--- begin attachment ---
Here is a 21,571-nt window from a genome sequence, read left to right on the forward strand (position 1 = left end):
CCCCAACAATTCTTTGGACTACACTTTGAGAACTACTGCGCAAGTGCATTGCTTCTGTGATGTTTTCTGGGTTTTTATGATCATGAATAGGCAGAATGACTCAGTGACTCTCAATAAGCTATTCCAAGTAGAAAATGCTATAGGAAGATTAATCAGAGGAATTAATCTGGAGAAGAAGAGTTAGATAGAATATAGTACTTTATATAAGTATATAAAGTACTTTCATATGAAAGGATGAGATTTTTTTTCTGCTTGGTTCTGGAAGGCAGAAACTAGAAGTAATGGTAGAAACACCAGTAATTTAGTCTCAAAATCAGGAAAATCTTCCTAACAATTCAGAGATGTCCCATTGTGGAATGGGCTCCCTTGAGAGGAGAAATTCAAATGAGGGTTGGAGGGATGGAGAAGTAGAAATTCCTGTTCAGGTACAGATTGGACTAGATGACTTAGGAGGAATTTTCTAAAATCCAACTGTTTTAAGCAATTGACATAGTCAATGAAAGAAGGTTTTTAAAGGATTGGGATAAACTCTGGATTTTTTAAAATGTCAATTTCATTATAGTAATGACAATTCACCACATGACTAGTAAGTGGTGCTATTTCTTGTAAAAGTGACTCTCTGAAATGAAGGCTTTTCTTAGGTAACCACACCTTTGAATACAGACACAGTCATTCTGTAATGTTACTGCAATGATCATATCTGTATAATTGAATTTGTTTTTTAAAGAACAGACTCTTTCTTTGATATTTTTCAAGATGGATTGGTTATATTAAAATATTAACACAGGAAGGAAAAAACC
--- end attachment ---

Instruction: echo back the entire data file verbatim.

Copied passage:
Here is a 21,571-nt window from a genome sequence, read left to right on the forward strand (position 1 = left end):
CCCCAACAATTCTTTGGACTACACTTTGAGAACTACTGCGCAAGTGCATTGCTTCTGTGATGTTTTCTGGGTTTTTATGATCATGAATAGGCAGAATGACTCAGTGACTCTCAATAAGCTATTCCAAGTAGAAAATGCTATAGGAAGATTAATCAGAGGAATTAATCTGGAGAAGAAGAGTTAGATAGAATATAGTACTTTATATAAGTATATAAAGTACTTTCATATGAAAGGATGAGATTTTTTTTCTGCTTGGTTCTGGAAGGCAGAAACTAGAAGTAATGGTAGAAACACCAGTAATTTAGTCTCAAAATCAGGAAAATCTTCCTAACAATTCAGAGATGTCCCATTGTGGAATGGGCTCCCTTGAGAGGAGAAATTCAAATGAGGGTTGGAGGGATGGAGAAGTAGAAATTCCTGTTCAGGTACAGATTGGACTAGATGACTTAGGAGGAATTTTCTAAAATCCAACTGTTTTAAGCAATTGACATAGTCAATGAAAGAAGGTTTTTAAAGGATTGGGATAAACTCTGGATTTTTTAAAATGTCAATTTCATTATAGTAATGACAATTCACCACATGACTAGTAAGTGGTGCTATTTCTTGTAAAAGTGACTCTCTGAAATGAAGGCTTTTCTTAGGTAACCACACCTTTGAATACAGACACAGTCATTCTGTAATGTTACTGCAATGATCATATCTGTATAATTGAATTTGTTTTTTAAAGAACAGACTCTTTCTTTGATATTTTTCAAGATGGATTGGTTATATTAAAATATTAACACAGGAAGGAAAAAACC